ACM SIGCHI General Interest Announcements (Mailing List)


Options: Use Forum View

Use Monospaced Font
Show Text Part by Default
Condense Mail Headers

Message: [<< First] [< Prev] [Next >] [Last >>]
Topic: [<< First] [< Prev] [Next >] [Last >>]
Author: [<< First] [< Prev] [Next >] [Last >>]

Print Reply
"ACM SIGCHI General Interest Announcements (Mailing List)" <[log in to unmask]>
Djoerd Hiemstra <[log in to unmask]>
Wed, 16 May 2007 15:43:04 +0200
text/plain; charset=us-ascii
Djoerd Hiemstra <[log in to unmask]>
text/plain (120 lines)
2nd Call for papers: Deadline extension to 28 May 2007

Searching Spontaneous Conversational Speech

ACM SIGIR 2007 Workshop - 27 July 2007


Nearly a decade ago, we learned from the TREC Spoken Document Retrieval
(SDR) track that searching speech was a "solved problem." Three factors 
were key to this success: (1) broadcast news has a "story" structure that
resembled written documents, (2) the redundancy present in human language
meant that search effectiveness held up well over a reasonable range of
transcription accuracy, and (3) sufficiently accurate Large-Vocabulary
Continuous Speech Recognition (LVCSR) systems could be built for the 
planned speech of news announcers.

The long-term trend in speech recognition research has been toward
transcription of progressively more challenging sources. Over the last few
years, LVCSR for spontaneous conversational speech has improved to a degree
where transcription accuracy comparable to what was previously found to be
effective for broadcast news can now be achieved for a diverse range of
sources. This has inspired a renaissance in research on search and browse
technology for spoken word collections in communities focused on: (1)
archived cultural heritage materials (e.g., interviews and parliamentary
debates), (2) discussion venues (e.g., business meetings and classroom
instruction), and (3) broadcast conversations (e.g., in-studio talk shows
and call-in programs). Test collections are being developed in individual
projects around the world, and some comparative evaluation activity for
speech search technology has developed over this period. The time seems now
right to look more broadly across these research communities for potential
synergies that can help to shape the information retrieval research agenda
of each of these communities by sharing ideas and resources.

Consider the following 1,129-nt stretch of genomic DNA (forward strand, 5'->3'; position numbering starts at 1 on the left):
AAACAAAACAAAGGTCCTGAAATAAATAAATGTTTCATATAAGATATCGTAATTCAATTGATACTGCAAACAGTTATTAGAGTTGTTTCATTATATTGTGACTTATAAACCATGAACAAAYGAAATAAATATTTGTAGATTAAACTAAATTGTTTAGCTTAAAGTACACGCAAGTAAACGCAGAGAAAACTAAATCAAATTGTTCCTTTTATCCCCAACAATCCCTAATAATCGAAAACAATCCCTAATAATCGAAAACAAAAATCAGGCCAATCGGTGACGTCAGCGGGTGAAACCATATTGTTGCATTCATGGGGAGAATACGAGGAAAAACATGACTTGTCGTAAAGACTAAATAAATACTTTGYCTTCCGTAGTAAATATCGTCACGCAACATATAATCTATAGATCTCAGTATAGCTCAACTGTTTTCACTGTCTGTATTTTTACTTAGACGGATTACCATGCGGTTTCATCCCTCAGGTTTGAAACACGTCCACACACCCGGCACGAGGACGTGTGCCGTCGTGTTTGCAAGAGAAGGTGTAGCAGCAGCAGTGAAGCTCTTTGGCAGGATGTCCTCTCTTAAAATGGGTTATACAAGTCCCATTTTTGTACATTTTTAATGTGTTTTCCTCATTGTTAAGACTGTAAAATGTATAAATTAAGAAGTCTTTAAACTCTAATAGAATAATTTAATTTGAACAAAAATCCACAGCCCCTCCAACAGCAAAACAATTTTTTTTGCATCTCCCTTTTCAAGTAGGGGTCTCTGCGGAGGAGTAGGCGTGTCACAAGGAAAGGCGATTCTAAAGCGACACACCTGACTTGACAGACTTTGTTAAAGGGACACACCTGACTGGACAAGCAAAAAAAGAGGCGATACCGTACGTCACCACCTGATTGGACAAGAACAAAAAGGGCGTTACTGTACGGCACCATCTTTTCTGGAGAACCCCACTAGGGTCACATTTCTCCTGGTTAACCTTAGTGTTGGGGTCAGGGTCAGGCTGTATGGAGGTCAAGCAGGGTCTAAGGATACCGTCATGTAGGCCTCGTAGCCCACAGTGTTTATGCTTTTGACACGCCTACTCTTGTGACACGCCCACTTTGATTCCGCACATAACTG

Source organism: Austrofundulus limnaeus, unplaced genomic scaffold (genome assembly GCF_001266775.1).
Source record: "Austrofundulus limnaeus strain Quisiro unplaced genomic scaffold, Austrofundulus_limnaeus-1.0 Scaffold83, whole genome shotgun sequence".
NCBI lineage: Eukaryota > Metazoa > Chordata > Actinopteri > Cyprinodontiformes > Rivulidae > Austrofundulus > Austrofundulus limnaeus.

This workshop is part of ACM SIGIR 2007, 23-27 July, Amsterdam, The
Netherlands (

Workshop Organization

Franciska de Jong, University of Twente, The Netherlands
Douglas Oard, University of Maryland, USA
Roeland Ordelman, University of Twente, The Netherlands
Stephan Raaijmakers, TNO ICT, The Netherlands


We plan to organize the workshop as a mix of oral presentations, panel
discussions and a poster session. Workshop Proceedings will be available at
the workshop. Possibilities for a special journal issue with a selection of
workshop contributions are under negotiation.

Workshop Topics

We welcome contributions on a range of cross-cutting issues, including:

* Segmentation (e.g., speaker turns, topic shifts)
* Content characterization (e.g., LVCSR, word lattice search, spoken term
  detection on phone lattice)
* Classification (e.g., speaker, topic, decision, non-speech acoustic event)
* Exploiting multimodality (integrating features from associated non-speech
* Search effectiveness (e.g., evidence combination, expansion)
* Interaction design (e.g., query formulation, result presentation, search
* Evaluation (content sources, measures, test collection design, user study
* Broader issues (applications, intellectual property, privacy)

Submission Types

Two types of submissions are invited: research papers for oral or poster
presentation, and position papers for the selection of discussants and

Submission Guidelines

Information on how to submit can be found in the submission guidelines

Important Dates

Call for papers:         April 18, 2007
Papers due:              May 28, 2007
Acceptance notification: June 13, 2007
Final versions due:      July 1, 2007

Program Committee

Samy Bengio (Google)
Laurence Devillers (LIMSI)
Sadaoki Furui (TITECH)
Marcello Federico (FBK-IRST)
Jon Fiscus (NIST)
John Garofolo (NIST)
Sam Gustman (USC)
Thomas Hain (Sheffield)
John Hansen (UT Dallas)
Alex Hauptmann (CMU)
Julia Hirschberg (Columbia)
Diana Inkpen (Ottawa)
Gareth Jones (DCU)
David van Leeuwen (TNO)
Lori Lamel (LIMSI)
Christian Mueller (ICSI)
Steve Renals (Edinburgh)
Salim Roukos (IBM Research)
Liz Shriberg (SRI and ICSI)

                To unsubscribe, send an empty email to
     mailto:[log in to unmask]
    For further details of CHI lists see